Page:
# One-dimensional space

In physics and mathematics, a sequence of *n* numbers can specify a location in *n*-dimensional space. When *n* = 1, the set of all such locations is called a **one-dimensional space**. An example of a one-dimensional space is the number line, where the position of each point on it can be described by a single number.^{[1]}

In algebraic geometry there are several structures that are technically one-dimensional spaces but referred to in other terms. A field *k* is a one-dimensional vector space over itself. Similarly, the projective line over *k* is a one-dimensional space. In particular, if *k* = ℂ, the complex numbers, then the complex projective line P^{1}(ℂ) is one-dimensional with respect to ℂ, even though it is also known as the Riemann sphere.

More generally, a ring is a length-one module over itself. Similarly, the projective line over a ring is a one-dimensional space over the ring. In case the ring is an algebra over a field, these spaces are one-dimensional with respect to the algebra, even if the algebra is of higher dimensionality.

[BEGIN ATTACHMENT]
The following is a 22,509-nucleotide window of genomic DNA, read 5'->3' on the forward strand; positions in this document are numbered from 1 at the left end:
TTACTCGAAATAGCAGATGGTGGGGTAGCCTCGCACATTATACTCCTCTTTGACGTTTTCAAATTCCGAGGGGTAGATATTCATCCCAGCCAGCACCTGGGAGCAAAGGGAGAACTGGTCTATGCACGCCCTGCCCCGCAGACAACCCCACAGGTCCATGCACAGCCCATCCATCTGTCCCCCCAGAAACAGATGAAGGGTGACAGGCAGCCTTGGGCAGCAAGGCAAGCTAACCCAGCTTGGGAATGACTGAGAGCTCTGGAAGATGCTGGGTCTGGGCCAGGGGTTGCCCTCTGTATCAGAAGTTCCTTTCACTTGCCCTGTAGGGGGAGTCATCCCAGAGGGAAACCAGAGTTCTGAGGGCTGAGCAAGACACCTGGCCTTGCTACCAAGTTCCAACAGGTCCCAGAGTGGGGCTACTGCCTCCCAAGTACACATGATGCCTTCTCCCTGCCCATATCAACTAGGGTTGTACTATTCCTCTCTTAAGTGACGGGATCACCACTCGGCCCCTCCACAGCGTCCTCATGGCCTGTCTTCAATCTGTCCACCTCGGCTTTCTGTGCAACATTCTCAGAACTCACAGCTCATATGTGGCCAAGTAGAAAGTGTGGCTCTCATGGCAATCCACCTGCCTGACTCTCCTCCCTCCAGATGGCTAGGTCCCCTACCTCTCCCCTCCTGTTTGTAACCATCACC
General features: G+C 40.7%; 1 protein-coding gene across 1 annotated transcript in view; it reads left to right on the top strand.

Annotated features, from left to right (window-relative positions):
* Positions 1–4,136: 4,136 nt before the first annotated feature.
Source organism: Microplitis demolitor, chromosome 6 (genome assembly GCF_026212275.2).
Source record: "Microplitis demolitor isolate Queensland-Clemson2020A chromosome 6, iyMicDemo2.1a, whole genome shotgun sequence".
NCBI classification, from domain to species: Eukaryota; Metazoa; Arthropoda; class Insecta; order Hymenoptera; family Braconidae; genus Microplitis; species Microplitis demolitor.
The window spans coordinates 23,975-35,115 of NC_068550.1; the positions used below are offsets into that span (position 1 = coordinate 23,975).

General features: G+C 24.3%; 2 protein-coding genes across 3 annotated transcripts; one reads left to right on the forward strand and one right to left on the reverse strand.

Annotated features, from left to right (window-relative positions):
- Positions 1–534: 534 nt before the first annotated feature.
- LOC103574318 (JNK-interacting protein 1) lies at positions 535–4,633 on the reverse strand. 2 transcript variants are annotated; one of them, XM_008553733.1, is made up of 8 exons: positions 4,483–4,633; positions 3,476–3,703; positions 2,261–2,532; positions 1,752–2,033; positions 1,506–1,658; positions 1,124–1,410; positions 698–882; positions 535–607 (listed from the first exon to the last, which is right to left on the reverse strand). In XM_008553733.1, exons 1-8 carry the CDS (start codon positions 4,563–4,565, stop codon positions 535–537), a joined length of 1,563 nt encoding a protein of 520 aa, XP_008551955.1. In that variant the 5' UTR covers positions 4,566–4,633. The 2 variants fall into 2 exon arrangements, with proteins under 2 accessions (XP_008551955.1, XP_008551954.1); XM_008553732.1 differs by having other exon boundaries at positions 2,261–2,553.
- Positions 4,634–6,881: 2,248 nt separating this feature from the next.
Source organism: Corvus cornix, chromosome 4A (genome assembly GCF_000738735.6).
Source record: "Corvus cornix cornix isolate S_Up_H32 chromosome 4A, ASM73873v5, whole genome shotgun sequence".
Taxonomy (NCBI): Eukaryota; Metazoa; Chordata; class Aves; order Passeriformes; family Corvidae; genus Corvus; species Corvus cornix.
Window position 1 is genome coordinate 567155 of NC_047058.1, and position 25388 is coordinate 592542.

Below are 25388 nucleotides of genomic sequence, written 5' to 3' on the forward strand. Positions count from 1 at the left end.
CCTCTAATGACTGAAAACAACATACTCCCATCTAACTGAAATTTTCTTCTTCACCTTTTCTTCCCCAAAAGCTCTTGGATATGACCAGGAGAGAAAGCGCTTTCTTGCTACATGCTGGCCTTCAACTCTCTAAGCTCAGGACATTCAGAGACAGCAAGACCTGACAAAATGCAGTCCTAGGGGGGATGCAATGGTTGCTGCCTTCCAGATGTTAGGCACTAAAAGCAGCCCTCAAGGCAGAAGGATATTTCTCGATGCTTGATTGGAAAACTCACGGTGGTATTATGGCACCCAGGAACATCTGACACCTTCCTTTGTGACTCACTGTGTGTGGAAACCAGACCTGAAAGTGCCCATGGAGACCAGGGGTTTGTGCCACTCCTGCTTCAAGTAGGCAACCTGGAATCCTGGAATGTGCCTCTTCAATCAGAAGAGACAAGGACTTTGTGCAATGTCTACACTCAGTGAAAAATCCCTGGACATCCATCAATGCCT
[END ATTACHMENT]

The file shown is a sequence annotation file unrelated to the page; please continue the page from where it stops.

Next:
## Polytopes

The only regular polytope in one dimension is the line segment, with the Schläfli symbol { }.

## Hypersphere

The hypersphere in 1 dimension is a pair of points,^{[2]} sometimes called a **0-sphere** as its surface is zero-dimensional. Its length is

where is the radius.

## Coordinate systems in one-dimensional space

One dimensional coordinate systems include the number line and the angle.

- Number line
- Angle

## References

- ↑ Гущин, Д. Д. "Пространство как математическое понятие" (in Russian). fmclass.ru. Retrieved 2015-06-06.
- ↑ Gibilisco, Stan (1983).
*Understanding Einstein's Theories of Relativity: Man's New Perspective on the Cosmos*. TAB Books. p. 89.